The complaint herein simply alleges that at the time Plaintiff was released from Defendant's care, Defendant advised her that she had attained maximum recovery and that her continuing discomfort and disability were to be expected by reason of the nature of the original injury. This allegation is insufficient under Rule 9(b) standards to raise the issue of fraudulent concealment. Again in the reply brief on this motion and Plaintiff's affidavit attached thereto, the allegation is made that Plaintiff was led by Defendant to believe that her discomfort was a natural result of her injury. Assuming that Defendant did negligently perform the ankle surgery, there is no pleading in the record which alleges Defendant knew of this negligence and acted affirmatively to conceal it from Plaintiffs. In fact, it was not until oral argument that Plaintiffs' counsel first clearly indicated to the Court and opposing counsel that Plaintiffs intended to rely upon the doctrine of fraudulent concealment. Rather than summarily foreclose Plaintiffs from such reliance, the Court determined in the interest of justice that Plaintiffs should be granted an opportunity to amend their complaint to raise the claim of fraudulent concealment with sufficient particularity to satisfy Rule 9(b). In its February 20, 1980 opinion, the Court granted Plaintiffs' counsel twenty days in which to file such amendment; "otherwise, the Court will deem this claim to have been abandoned." February 20, 1980 opinion at 2.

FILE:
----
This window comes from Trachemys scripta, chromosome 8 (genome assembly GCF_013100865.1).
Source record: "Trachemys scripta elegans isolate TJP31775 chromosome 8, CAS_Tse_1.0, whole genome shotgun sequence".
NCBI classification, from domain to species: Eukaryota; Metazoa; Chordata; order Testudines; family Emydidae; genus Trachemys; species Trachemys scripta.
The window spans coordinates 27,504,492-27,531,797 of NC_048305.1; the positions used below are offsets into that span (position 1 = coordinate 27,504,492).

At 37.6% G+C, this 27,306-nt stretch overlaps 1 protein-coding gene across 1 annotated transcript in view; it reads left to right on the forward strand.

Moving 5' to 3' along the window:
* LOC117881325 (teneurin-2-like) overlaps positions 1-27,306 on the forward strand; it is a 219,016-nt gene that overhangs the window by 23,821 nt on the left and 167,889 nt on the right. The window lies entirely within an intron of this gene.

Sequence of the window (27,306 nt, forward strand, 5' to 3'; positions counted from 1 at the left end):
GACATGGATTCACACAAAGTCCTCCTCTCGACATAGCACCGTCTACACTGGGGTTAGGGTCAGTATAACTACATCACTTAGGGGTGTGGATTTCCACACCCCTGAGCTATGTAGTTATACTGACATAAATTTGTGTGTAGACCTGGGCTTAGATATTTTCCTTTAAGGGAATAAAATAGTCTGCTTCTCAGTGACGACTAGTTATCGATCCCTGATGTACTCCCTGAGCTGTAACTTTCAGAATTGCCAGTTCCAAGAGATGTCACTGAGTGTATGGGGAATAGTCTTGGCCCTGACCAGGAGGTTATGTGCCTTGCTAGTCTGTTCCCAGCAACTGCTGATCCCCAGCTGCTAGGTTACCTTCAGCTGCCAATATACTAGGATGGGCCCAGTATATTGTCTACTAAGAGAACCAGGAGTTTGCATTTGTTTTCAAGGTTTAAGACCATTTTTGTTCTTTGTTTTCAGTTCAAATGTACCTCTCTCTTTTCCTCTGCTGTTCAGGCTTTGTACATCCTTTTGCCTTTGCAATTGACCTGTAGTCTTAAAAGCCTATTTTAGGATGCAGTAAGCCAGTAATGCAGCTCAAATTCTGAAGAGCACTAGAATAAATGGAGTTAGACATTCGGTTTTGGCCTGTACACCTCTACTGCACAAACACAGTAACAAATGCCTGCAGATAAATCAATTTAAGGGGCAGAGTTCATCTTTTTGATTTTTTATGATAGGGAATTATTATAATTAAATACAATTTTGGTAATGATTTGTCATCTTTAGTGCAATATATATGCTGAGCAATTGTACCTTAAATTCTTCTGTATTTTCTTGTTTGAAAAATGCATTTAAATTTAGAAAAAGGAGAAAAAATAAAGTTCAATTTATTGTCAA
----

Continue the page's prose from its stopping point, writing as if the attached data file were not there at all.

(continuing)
The twenty days allowed have long since passed and no amendment to the complaint has been filed. Therefore, the Court holds that Plaintiffs have abandoned their claim of fraudulent concealment. Alternatively, the Court finds no factual support in the present record to hold that Defendant had the requisite actual knowledge of the alleged malpractice or had acted affirmatively to conceal such malpractice from Plaintiffs.

The factual situation herein not fitting within the "inherently unknowable injury" mold and no other theory being adequately advanced upon which the statute may be tolled, the Court must conclude that the statute of limitations has run. Defendant's motion for summary judgment is, therefore, granted.



[1] 18 Del.C. 6856 provides in pertinent part:

No action for the recovery of damages upon a claim against a health care provider for personal injury, including personal injury which results in death, arising out of malpractice shall be brought after the expiration of 2 years from the date upon which such injury occurred; provided, however, that:

(1) Solely in the event of personal injury the occurrence of which, during such period of 2 years, was unknown to and could not in the exercise of reasonable diligence have been discovered by the injured person, such action may be brought prior to the expiration of 3 years from the date upon which such injury occurred, and not thereafter; ....

[2] The § 6856 limitation period "runs from the time when the wrongful act occurred..." Dunn v. St. Francis Hosp., Inc., Del.Supr., 401 A.2d 77, 81 (1979). Regardless of whether the wrongful act in the present case was Defendant's alleged negligence in performing the February 10, 1975 surgery or his alleged negligence during the postsurgical treatment period ending June 30, 1975, Plaintiffs' claim is time-barred if the two year limitation period applies since both of the critical dates are more than two years prior to the filing of the instant complaint.